Press Release

New ‘Army of Temps’ Report Shows Nation’s Adjunct Faculty Remain Underpaid, Underappreciated

Contingent Faculty Strive to Serve Students as Unacceptable Conditions and Lack of Job Security Persist in Aftermath of COVID

For Release:


Andrew Crook
o: 202-393-8637 | c: 607-280-6603

WASHINGTON—A new national adjunct faculty survey from the American Federation of Teachers underscores the continuing crisis faced by millions of contingent workers at the nation’s colleges and universities—with little improvement to poverty wages and untenable conditions in the wake of the pandemic.

The AFT’s latest “Army of Temps” report, the third in a series, documents the troubling reality faced by millions of professional educators and illustrates how adjuncts struggle with low pay, inadequate access to benefits, little or no job security, and a lack of professional respect.

And as significant legislative incursions continue to impinge on their right to teach, fewer than half of those surveyed believe that employers will defend their academic freedom, and more than two-thirds have contemplated leaving the academy in the past two years. Despite all this, faculty continue to give their all to support students under trying circumstances.

“Adjunct faculty teach the classes and do the research that makes universities run, but they are too often treated as second-class citizens,” said AFT President Randi Weingarten, who leads the nation’s largest higher education union. “Wages and conditions are so low that adjuncts are forced to cobble together three or four classes just to stay afloat—it’s untenable and unacceptable.”

The survey shows adjuncts and their unions are far from content to let this state of affairs persist in perpetuity; they are fighting back through political advocacy, organizing and collective bargaining to win fair treatment, with an eye toward social justice, for themselves, their students and the communities they serve.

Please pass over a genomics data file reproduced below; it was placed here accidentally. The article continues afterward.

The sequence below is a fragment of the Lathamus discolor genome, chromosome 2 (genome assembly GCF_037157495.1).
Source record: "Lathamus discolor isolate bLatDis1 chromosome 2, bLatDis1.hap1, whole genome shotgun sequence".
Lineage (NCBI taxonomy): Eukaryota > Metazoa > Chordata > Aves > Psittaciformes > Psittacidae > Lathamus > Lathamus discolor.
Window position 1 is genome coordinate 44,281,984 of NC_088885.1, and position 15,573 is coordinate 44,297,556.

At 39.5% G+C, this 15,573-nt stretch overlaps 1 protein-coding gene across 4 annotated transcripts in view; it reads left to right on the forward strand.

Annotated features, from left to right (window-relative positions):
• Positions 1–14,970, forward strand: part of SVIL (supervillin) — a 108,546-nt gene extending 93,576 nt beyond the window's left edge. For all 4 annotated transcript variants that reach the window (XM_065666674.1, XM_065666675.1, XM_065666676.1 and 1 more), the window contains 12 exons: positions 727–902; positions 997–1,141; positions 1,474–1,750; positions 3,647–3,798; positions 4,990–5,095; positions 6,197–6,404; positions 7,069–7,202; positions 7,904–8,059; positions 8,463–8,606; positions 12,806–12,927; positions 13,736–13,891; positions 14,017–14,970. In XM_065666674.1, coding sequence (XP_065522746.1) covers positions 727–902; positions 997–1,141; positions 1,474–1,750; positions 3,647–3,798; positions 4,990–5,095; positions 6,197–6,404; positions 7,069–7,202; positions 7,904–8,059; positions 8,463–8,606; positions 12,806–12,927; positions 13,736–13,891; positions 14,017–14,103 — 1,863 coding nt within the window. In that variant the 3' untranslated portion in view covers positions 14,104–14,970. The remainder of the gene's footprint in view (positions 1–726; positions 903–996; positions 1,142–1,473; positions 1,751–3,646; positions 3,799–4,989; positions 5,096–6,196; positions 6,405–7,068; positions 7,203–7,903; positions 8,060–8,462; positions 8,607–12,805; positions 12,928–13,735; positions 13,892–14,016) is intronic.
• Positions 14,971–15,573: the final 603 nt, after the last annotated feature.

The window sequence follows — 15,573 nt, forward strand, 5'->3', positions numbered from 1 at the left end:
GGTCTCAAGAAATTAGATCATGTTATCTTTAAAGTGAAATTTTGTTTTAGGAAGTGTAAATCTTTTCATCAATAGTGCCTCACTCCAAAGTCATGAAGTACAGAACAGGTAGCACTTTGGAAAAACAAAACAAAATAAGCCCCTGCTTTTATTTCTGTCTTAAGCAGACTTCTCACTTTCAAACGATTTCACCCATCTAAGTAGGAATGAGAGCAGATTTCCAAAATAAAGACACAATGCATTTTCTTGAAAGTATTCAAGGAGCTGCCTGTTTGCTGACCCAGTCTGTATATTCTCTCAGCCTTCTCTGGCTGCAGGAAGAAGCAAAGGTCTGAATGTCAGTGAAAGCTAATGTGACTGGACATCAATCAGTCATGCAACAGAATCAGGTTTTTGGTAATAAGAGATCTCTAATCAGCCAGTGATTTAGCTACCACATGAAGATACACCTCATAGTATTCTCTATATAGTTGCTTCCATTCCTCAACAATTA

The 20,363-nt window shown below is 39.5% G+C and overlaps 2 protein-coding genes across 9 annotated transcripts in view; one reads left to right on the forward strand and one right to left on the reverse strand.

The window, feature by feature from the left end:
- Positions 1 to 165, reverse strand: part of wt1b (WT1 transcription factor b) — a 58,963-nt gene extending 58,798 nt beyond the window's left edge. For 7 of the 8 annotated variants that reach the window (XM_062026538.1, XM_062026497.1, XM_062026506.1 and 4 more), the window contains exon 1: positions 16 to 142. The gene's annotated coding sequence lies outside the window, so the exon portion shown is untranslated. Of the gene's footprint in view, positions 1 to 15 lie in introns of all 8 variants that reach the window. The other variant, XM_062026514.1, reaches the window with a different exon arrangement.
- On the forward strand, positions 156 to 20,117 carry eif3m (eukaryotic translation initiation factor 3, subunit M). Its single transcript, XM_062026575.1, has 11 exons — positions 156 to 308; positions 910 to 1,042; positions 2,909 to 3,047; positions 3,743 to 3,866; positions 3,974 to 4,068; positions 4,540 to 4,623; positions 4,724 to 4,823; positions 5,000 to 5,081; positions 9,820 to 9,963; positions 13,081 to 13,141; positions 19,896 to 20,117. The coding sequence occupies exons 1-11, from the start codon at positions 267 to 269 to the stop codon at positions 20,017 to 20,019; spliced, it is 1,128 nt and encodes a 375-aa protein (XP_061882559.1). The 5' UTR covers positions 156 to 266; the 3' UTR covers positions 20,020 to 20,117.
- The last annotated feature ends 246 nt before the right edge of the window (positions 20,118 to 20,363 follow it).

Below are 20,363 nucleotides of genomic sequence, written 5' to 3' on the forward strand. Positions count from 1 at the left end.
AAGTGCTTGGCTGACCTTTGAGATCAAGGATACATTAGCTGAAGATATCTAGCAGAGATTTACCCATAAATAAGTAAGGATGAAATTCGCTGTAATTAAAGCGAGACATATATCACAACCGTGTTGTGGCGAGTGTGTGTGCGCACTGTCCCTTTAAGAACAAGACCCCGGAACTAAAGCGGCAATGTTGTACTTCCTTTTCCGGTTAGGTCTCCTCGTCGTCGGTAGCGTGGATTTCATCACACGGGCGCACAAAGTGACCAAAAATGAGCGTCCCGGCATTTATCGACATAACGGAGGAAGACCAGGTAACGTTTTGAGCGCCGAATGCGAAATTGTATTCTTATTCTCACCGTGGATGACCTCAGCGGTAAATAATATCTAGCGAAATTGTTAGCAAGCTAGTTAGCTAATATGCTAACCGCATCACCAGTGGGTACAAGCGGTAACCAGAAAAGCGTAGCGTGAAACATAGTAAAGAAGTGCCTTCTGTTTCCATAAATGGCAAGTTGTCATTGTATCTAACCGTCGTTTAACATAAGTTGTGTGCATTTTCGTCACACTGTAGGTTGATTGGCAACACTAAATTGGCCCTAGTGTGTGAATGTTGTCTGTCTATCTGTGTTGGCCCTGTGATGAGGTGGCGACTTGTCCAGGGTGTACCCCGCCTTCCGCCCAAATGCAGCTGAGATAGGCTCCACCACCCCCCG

“Educators’ teaching conditions are students’ learning conditions—but it’s difficult to focus on the educational and social needs of your students when you don’t even know if you will have a paycheck coming next semester or whether that check will help you make ends meet,” added Weingarten.

The topline results show that:

  • More than one-quarter of respondents earn less than $26,500 annually. The percentage of faculty respondents earning below the federal poverty line has remained unchanged through all three reports, which is not surprising with real wages falling behind inflation throughout the academy.
  • Only 22.5 percent of respondents report having a contract that provides them with continuing employment, even assuming adequate enrollment and satisfactory job performance.
  • For 3 out of 4 respondents, employment is only guaranteed for a term or semester at a time.
  • Two-thirds of part-time respondents want to work full time but are offered only part-time work.
  • Twenty-two percent of those responding report having anxiety about accessing adequate food, with another 6 percent reporting reduced food intake due to lack of resources.
  • Only 45 percent of respondents have access to employer-provided health insurance, and nearly 19 percent rely on Medicare/Medicaid.
  • Nearly half of faculty members surveyed have put off getting needed healthcare, including mental health services, and 68 percent have forgone dental care.
  • Fewer than half of faculty surveyed have received the training they need to help students in crisis.
  • Only 45 percent of respondents believe that their college administration guarantees academic freedom in the classroom, at a time when right-wing legislators are passing laws removing control of the curriculum from educators.

The report contains feedback from 1,043 respondents at two-year and four-year institutions—both public and private. The 58-question survey, completed between May 4 and June 23, 2022, follows up on previous studies conducted in 2019 and 2020 that showed strikingly similar results.

Over the last four decades, the academic labor pool has shifted dramatically: Forty years ago, 70 percent of academic employees were tenured or on the tenure track. Today, that figure has flipped; 68 percent of faculty are not eligible for tenure, and 47 percent hold part-time positions. Meanwhile, the numbers of management staff and their salaries have snowballed.

Of the AFT’s more than 200,000 higher education members, 85,000 are contingent and 35,000 are graduate employees.

The full AFT survey can be viewed here.

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The AFT represents 1.7 million pre-K through 12th-grade teachers; paraprofessionals and other school-related personnel; higher education faculty and professional staff; federal, state and local government employees; nurses and healthcare workers; and early childhood educators.